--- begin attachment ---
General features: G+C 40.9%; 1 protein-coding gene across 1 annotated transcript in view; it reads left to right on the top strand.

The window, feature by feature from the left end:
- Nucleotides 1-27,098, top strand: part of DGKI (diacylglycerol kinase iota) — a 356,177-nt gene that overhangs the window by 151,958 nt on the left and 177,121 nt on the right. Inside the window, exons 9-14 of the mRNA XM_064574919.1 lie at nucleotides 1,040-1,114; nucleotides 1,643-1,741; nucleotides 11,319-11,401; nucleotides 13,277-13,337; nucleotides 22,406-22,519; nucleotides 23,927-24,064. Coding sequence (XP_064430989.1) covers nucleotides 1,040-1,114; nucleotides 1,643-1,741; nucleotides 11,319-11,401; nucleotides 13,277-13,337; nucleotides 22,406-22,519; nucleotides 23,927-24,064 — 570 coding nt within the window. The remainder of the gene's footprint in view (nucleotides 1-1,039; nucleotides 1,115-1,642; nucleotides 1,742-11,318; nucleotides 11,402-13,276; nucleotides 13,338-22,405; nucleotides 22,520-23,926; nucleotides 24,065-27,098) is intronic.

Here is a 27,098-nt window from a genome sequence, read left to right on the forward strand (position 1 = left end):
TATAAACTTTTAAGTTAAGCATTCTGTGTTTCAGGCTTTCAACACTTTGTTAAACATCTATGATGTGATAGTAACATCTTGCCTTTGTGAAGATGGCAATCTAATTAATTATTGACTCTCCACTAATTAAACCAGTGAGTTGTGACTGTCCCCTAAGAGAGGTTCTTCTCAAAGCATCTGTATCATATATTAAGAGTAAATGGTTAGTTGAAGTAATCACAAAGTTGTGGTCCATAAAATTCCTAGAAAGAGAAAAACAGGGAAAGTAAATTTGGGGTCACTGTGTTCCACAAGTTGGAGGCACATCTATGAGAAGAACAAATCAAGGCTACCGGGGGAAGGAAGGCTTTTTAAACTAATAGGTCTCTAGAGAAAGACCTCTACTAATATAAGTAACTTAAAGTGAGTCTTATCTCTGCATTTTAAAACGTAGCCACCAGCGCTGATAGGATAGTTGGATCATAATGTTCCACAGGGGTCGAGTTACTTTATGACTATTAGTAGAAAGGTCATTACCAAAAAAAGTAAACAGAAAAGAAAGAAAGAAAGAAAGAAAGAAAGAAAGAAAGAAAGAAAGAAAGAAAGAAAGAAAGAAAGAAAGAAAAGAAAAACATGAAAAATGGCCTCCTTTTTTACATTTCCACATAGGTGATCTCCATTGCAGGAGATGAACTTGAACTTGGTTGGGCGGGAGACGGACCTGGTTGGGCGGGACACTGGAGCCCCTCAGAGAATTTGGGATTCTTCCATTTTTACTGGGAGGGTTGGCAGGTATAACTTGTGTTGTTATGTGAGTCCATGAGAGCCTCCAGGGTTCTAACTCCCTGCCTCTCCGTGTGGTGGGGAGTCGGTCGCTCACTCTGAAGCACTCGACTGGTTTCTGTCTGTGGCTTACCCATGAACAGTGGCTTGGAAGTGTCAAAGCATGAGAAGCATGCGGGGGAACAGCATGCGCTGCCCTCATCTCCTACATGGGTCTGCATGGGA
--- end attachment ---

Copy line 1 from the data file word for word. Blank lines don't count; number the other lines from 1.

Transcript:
General features: G+C 40.9%; 1 protein-coding gene across 1 annotated transcript in view; it reads left to right on the top strand.